A B C D E F G H I J K L M N O P Q R S T U V W X Y ZSDSS - Sloan Digital Sky Survey
The Sloan Digital Sky Survey is the most comprehensive survey of the sky yet undertaken.
Link: SDSS at ChicagoSaber's Beads
Detached points of light seen along the limb of very young and old lunar crescents. The necklace of staggered brightness peaks near New Moon is reminiscent of the moments before and after a total solar eclipse.Seyfert Galaxies
Seyfert galaxies are lower-luminosity active galactic nuclei. See links under “AGN” for more info.
Link: Caltech GlossarySIMBAD - Astronomical Database
The SIMBAD database provides basic data, cross-identifications, bibliography and measurements for astronomical objects outside the solar system.
There is a link to the SIMBAD database on the SDSS Object Explorer page.Spectra for Beginners
If you're completely new to spectra, you should read through the two threads below, which are Objects of the Day created by Alice and are about the history of spectroscopy.
Once you've done that you could tackle the "Spectra (within SDSS)" topic.
Forum Links: History of spectra - absorption spectra History of spectra - emission spectraSpectra (within SDSS)
The SDSS spectra can be considered to contain three general properties.1.
A roughly horizontal line that constitutes the background radiation. This would be best characterized as the blackbody radiation given off by all of the background stars. This is typically referred to as the "baseline" although it does not need to appear at the bottom of the plot.2.
Emission is the physical process corresponding to light being given off by some body. For example, a light bulb emits light. Easy enough. In the SDSS spectra, emission features show up as narrow lines that point up from the base line towards the top of the plot.3.
Absorption is the physical process corresponding to some body literally taking up light from a background source. For example, if you hold a piece of colored, transparent plastic between a light bulb and your eye, everything looks colored because of absorption. This means that less background light reaches your eye than it would if the sample were not in your line of sight. In the SDSS spectra, absorption features are narrow lines that point down from the base line towards the bottom of the plot.
The SDSS spectra also show a green line near the bottom. That is a correction for atmospheric effects.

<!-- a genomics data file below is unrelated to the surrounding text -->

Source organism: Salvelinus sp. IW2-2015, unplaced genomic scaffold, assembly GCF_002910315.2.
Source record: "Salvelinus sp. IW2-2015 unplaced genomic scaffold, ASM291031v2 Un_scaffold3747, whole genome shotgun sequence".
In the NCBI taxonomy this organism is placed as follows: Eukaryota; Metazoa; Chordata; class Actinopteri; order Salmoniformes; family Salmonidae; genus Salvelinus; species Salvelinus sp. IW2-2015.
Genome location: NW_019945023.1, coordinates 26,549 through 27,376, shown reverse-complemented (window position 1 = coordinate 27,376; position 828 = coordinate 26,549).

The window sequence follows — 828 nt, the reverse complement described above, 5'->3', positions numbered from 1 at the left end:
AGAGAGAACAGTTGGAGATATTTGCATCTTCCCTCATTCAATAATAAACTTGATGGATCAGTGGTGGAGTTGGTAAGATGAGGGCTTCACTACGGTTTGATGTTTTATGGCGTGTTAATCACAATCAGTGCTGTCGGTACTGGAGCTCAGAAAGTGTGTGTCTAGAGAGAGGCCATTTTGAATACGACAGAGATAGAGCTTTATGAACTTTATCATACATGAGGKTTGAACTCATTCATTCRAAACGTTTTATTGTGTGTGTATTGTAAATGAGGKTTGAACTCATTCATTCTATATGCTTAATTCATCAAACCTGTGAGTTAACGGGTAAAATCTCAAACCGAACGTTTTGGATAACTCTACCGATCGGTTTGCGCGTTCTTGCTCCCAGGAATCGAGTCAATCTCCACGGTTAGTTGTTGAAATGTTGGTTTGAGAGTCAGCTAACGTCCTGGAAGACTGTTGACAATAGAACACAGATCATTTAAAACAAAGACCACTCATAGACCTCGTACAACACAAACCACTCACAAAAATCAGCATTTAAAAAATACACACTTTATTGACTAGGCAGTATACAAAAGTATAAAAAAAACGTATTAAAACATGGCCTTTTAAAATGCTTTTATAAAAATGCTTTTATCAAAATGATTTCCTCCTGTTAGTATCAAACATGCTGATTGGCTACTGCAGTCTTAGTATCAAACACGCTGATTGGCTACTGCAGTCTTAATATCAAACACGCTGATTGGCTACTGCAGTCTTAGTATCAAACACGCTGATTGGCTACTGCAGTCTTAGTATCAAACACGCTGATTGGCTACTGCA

Of course the real objective is to interpret the spectrum. By that I mean to assign the various lines to their respective atomic species and, in conjunction with more complex analyses of the relative amplitudes of the lines and sometimes the shapes of those lines, determine the chemical and physical conditions of a region of space. Interpretation is always much more difficult than simply reading the spectrum.[EigenState]
Links: Introduction to Electronic Spectroscopy Introduction to Spectral Line ProfilesSpectral Lines
Dark lines visible in an absorption spectrum, or bright lines that make up an emission spectrum. They are caused by the transference of an electron in an atom from one energy level to another; strong lines are produced at levels at which such transference occurs easily, weak where it occurs with difficulty.
Each kind of molecule can be recognised by its own particular patterns of spectral lines – they form a ‘signature’. By looking for spectral lines, astronomers have found many different kinds of molecules (such as water and many carbon-based molecules) in space.
Links: Wikipedia Spectral LineSpeed of Light
The speed of light, usually denoted by the letter “c”, is 299,792,458 metres per second in a vacuum. In imperial units it is 670,616,629 miles per hour.
Links: Wikipedia - Speed of LightStarburst Galaxy
This is an imprecise term used for galaxies whose rate of star formation is exceptionally high and unsustainable. This is a temporary state, triggered by a collision or close encounter with another galaxy. M82 is archetypal, following a close encounter with M81.Wikipedia link on Starburst GalaxiesStar Cluster
See “Globular Cluster” and “Open Cluster”.Stellar Population
Three stellar populations are recognised according to their metallicity. Metallicity has increased as the universe has aged due to nucleosynthesis, hence:
Population III - the earliest stars were metal free;
Population II stars were low metal; and
Population I stars - such as our own sun - is metal rich.Wikipedia link for Stellar PopulationCross reference link to MetallicityOOTD on Stellar populationsString Theory
String theory posits that elementary particles are made of vibrating one-dimensional strings. There are many flavours of string theory, some with strings which are connected and cannot be broken and others with strings that connect and unconnect. Many of the theories call for extra dimensions within space-time, up to eleven or more.
It attempts to provide a complete, unified, and consistent description of the fundamental structure of the universe.
There are many critics of string theory who say that it is not testable and therefore is not scientific.
Links: Official String Theory Site Wikipedia - String Theory Stringing us alongStrong Lensing
This is the most extreme bending of light when the Lens is massive and is close to the source of the lens. This can cause light to take different paths to the observer and will manifest as more than one image of the source.
Links:Berkeley - Gravitational Lensing Wikipedia link on Strong Gravitational Lensing Supernova
A supernova is an enormous stellar explosion which for a brief time can out-shine the light from a galaxy. There are two types of supernova;
type I where a white dwarf star accumulates sufficient matter from a companion star that it results in an uncontrolled fusion of carbon and oxygen and the star explodes,
type II where a massive star runs out of fuel to keep fusion going in the core and implodes.
Links: Wikipedia - Supernova NASA - Supernovae Forum Thread - Supernovae